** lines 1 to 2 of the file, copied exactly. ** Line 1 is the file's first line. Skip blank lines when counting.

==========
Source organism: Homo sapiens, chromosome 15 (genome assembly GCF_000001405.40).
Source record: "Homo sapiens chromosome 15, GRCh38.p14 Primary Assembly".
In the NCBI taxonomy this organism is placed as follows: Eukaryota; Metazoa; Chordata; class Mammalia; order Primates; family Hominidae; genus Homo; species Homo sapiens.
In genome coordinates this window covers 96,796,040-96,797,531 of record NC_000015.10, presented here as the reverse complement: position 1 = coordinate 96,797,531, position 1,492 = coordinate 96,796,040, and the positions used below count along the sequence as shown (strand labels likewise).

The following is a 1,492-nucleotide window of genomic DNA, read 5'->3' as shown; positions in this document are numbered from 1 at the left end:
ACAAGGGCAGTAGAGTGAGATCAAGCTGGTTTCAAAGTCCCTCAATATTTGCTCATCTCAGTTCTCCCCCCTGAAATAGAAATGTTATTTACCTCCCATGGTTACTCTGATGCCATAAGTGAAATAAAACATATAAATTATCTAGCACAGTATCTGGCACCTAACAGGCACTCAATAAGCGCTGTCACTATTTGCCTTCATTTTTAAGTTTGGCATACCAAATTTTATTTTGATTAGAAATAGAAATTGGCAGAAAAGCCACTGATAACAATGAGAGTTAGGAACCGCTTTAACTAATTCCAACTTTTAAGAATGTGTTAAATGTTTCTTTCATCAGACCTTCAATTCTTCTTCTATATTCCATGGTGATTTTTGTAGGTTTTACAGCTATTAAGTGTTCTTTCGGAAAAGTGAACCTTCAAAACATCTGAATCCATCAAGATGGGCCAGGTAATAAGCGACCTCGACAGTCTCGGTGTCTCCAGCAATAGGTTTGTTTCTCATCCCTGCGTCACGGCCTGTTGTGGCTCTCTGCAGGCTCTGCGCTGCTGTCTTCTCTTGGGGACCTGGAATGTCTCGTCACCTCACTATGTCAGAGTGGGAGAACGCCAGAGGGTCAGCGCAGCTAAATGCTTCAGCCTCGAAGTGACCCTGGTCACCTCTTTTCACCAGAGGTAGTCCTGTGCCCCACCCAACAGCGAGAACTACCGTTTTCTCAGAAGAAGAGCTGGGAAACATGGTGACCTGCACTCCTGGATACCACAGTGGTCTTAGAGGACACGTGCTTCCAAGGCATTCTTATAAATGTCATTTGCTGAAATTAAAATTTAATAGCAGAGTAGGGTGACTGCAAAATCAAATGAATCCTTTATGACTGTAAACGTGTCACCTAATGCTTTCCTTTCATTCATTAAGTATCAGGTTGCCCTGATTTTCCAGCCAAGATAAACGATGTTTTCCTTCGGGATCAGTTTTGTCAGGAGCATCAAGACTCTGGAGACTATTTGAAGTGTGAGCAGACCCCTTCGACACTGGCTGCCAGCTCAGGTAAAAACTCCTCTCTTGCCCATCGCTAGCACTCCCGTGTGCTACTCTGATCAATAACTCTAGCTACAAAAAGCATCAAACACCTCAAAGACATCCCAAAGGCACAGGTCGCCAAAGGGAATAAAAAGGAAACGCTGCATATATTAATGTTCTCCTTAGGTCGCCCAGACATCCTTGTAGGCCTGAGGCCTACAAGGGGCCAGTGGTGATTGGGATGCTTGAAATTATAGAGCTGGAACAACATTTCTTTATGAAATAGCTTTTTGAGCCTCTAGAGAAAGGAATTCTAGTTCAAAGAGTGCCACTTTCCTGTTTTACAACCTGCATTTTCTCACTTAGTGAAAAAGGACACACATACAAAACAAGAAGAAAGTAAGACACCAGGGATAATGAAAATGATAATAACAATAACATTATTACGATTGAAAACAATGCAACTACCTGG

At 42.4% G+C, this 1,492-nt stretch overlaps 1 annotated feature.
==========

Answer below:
Source organism: Homo sapiens, chromosome 15 (genome assembly GCF_000001405.40).
Source record: "Homo sapiens chromosome 15, GRCh38.p14 Primary Assembly".